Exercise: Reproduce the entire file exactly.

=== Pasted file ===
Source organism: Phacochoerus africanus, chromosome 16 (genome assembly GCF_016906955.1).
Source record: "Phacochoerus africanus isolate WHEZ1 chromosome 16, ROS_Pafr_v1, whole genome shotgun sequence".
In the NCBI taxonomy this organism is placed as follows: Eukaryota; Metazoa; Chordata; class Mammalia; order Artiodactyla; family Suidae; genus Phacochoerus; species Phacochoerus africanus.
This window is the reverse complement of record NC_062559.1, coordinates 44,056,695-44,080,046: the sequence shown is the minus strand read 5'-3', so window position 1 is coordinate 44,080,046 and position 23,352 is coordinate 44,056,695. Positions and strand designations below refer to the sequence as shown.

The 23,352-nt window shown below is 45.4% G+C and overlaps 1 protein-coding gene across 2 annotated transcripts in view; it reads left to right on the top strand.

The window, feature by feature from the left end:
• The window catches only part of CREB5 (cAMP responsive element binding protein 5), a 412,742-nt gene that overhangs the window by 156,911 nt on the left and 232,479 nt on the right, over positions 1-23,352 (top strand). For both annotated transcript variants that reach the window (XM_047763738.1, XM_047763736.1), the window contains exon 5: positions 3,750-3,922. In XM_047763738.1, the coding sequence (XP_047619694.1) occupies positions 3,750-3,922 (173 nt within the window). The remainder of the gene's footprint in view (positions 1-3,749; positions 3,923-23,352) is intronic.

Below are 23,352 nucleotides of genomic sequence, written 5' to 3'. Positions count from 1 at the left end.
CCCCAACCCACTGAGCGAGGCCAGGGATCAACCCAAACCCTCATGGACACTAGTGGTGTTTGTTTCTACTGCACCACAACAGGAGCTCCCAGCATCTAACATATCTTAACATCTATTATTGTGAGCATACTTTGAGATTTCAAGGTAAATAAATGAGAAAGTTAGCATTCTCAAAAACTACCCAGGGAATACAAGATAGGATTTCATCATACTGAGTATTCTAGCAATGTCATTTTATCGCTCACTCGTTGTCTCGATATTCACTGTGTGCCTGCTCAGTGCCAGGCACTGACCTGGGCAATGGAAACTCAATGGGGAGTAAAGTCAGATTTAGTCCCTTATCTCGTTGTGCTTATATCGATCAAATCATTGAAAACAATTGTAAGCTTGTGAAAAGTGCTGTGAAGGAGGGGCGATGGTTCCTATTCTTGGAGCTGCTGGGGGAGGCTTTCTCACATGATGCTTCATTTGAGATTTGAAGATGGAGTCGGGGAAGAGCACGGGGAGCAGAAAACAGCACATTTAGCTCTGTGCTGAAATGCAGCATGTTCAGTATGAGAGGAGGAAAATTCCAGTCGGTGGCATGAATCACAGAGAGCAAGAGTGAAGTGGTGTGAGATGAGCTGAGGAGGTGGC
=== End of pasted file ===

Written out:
Source organism: Phacochoerus africanus, chromosome 16 (genome assembly GCF_016906955.1).
Source record: "Phacochoerus africanus isolate WHEZ1 chromosome 16, ROS_Pafr_v1, whole genome shotgun sequence".
In the NCBI taxonomy this organism is placed as follows: Eukaryota; Metazoa; Chordata; class Mammalia; order Artiodactyla; family Suidae; genus Phacochoerus; species Phacochoerus africanus.
This window is the reverse complement of record NC_062559.1, coordinates 44,056,695-44,080,046: the sequence shown is the minus strand read 5'-3', so window position 1 is coordinate 44,080,046 and position 23,352 is coordinate 44,056,695. Positions and strand designations below refer to the sequence as shown.

The 23,352-nt window shown below is 45.4% G+C and overlaps 1 protein-coding gene across 2 annotated transcripts in view; it reads left to right on the top strand.

The window, feature by feature from the left end:
• The window catches only part of CREB5 (cAMP responsive element binding protein 5), a 412,742-nt gene that overhangs the window by 156,911 nt on the left and 232,479 nt on the right, over positions 1-23,352 (top strand). For both annotated transcript variants that reach the window (XM_047763738.1, XM_047763736.1), the window contains exon 5: positions 3,750-3,922. In XM_047763738.1, the coding sequence (XP_047619694.1) occupies positions 3,750-3,922 (173 nt within the window). The remainder of the gene's footprint in view (positions 1-3,749; positions 3,923-23,352) is intronic.

Below are 23,352 nucleotides of genomic sequence, written 5' to 3'. Positions count from 1 at the left end.
CCCCAACCCACTGAGCGAGGCCAGGGATCAACCCAAACCCTCATGGACACTAGTGGTGTTTGTTTCTACTGCACCACAACAGGAGCTCCCAGCATCTAACATATCTTAACATCTATTATTGTGAGCATACTTTGAGATTTCAAGGTAAATAAATGAGAAAGTTAGCATTCTCAAAAACTACCCAGGGAATACAAGATAGGATTTCATCATACTGAGTATTCTAGCAATGTCATTTTATCGCTCACTCGTTGTCTCGATATTCACTGTGTGCCTGCTCAGTGCCAGGCACTGACCTGGGCAATGGAAACTCAATGGGGAGTAAAGTCAGATTTAGTCCCTTATCTCGTTGTGCTTATATCGATCAAATCATTGAAAACAATTGTAAGCTTGTGAAAAGTGCTGTGAAGGAGGGGCGATGGTTCCTATTCTTGGAGCTGCTGGGGGAGGCTTTCTCACATGATGCTTCATTTGAGATTTGAAGATGGAGTCGGGGAAGAGCACGGGGAGCAGAAAACAGCACATTTAGCTCTGTGCTGAAATGCAGCATGTTCAGTATGAGAGGAGGAAAATTCCAGTCGGTGGCATGAATCACAGAGAGCAAGAGTGAAGTGGTGTGAGATGAGCTGAGGAGGTGGC